We conducted a simulation that suggests Asia could unlock $440 billion of additional economic profit by lifting about 200 of the region’s companies out of the bottom quintile of performers into the middle and boosting an additional 250 companies from the middle of the curve into the top quintile. A further $180 billion could be generated if an additional $3 trillion to $4 trillion were to be allocated to sectors that create value rather than destroy it.

There are many bright spots across Asia. COVID-19 has accelerated the adoption of digital health and emerging economies like Indonesia have the potential to reinvent care delivery and lead on digital health solutions. Most of these countries have less than one doctor per 1,000 citizens, compared with more than 2.6 in the United States, 2.4 in Japan, and 1.8 in China.

As the population grows in these regions, innovative healthcare solutions offering both scale and efficiency will be critical. The combination of large and digitally savvy consumer bases with major digital giants is leading to the formation of a new ecosystem. For example, Indonesian digital health firm, Halodoc, is partnering with pharmacies, laboratories, and ride-hailing service, Gojek, to provide medicine delivery in the country.

The consumer goods sector also holds much promise. In many product categories, Asia is the world’s largest consumer goods market, accounting for 43 percent of food sales and 47 percent of apparel sales. Yet, this sector also represents one of the largest gaps in economic profit performance between large Asian firms and those in the rest of the world — Asia accounts for only 10 percent of the profit generated by G5000 consumer goods companies worldwide.

There is clearly an opportunity here given expectations that the region’s middle-class consumers will return to spending when the pandemic subsides — and consumer goods companies must be prepared when they do. Southeast Asia, for example, is home to some 80 million households in the consuming class. This is on track to double to 163 million households by 2030, with Indonesia alone generating tens of millions of newly prosperous consumers.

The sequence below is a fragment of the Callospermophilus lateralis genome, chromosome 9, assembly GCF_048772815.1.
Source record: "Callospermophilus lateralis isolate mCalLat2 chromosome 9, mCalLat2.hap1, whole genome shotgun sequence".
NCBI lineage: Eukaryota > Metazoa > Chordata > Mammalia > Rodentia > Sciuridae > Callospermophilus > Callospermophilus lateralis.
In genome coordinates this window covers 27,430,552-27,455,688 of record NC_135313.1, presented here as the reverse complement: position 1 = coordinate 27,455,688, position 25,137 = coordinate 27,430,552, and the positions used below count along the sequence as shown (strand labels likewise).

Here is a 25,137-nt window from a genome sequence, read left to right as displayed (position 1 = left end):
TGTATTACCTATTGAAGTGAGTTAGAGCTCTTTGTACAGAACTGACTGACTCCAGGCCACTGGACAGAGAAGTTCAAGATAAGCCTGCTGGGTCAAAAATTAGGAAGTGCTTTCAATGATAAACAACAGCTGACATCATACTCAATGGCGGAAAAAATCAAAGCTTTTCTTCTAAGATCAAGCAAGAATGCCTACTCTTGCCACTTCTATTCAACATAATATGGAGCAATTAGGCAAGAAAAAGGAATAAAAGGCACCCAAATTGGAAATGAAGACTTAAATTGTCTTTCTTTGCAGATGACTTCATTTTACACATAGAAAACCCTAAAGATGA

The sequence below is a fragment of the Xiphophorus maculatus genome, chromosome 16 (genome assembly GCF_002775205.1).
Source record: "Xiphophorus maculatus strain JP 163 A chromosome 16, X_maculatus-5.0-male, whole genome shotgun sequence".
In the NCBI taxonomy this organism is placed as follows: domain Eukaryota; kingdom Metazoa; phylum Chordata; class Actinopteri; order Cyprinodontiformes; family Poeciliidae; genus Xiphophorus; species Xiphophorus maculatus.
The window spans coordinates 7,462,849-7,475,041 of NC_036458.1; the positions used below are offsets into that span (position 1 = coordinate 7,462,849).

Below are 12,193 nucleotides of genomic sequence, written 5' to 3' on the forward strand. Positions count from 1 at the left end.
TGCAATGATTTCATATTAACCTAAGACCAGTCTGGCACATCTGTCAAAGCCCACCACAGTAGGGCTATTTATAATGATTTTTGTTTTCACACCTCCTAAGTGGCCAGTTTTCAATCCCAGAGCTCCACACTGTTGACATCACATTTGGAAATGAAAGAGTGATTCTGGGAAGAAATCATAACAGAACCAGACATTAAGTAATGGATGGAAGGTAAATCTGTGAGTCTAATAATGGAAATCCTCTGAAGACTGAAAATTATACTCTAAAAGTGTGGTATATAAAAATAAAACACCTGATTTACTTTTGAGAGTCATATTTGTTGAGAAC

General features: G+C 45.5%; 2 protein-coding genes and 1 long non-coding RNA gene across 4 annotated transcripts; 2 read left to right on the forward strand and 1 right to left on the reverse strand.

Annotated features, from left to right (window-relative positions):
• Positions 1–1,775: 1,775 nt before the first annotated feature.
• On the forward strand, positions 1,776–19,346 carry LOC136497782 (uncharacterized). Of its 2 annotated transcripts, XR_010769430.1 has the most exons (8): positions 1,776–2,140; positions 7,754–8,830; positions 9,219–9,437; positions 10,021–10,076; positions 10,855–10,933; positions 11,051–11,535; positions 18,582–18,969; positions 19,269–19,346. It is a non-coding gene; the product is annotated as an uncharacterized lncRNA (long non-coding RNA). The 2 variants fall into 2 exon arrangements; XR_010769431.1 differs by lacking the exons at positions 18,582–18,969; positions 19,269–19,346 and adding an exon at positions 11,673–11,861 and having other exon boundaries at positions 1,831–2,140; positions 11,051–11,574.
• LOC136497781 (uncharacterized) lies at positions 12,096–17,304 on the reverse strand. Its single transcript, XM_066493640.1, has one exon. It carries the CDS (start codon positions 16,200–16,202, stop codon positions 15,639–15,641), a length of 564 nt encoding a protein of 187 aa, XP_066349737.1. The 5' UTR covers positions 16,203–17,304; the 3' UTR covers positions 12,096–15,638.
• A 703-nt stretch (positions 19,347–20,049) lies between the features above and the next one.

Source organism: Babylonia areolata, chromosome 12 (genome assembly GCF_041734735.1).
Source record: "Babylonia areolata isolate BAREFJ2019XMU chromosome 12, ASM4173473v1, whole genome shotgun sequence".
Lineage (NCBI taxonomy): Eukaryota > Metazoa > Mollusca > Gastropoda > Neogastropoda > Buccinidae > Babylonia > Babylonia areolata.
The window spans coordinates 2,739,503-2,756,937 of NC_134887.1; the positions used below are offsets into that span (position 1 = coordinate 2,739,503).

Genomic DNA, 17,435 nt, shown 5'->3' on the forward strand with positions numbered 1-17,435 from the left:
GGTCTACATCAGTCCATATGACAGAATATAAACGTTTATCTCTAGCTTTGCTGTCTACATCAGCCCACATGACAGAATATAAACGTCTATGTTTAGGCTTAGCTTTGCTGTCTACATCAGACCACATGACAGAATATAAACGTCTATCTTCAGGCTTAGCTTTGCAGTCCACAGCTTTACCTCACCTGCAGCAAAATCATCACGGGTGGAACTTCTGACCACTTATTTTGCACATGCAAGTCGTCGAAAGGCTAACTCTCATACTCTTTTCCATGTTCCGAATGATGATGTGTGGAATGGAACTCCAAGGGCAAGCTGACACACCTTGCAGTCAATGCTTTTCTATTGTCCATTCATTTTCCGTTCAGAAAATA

At this point in time, embracing digital is non-negotiable. Use of e-commerce, which was already rapidly expanding in Asia, exploded during COVID-19, alongside spikes in delivery services and e-payments. For Indonesia, this is not particularly surprising.

Even before COVID- 19, the country had already achieved one of world’s highest penetration in mobile commerce. In 2019, 76 percent of Internet users in Indonesia made purchases via mobile, edging out China (74 percent) and well ahead of the United States (44 percent).

COVID-19 has changed everything about the way we live and work — and it will fundamentally alter the performance challenge facing corporate Asia. But the region has coped with adversity before and emerged stronger for it. The 1997-98 Asian financial crisis, for example, hit Indonesia hard but the country returned to positive per capita GDP growth within a year or two.

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Oliver Tonby is McKinsey’s Asia chairman and Phillia Wibowo is managing partner in McKinsey’s Indonesia office

Disclaimer: The opinions expressed in this article are those of the author and do not reflect the official stance of The Jakarta Post.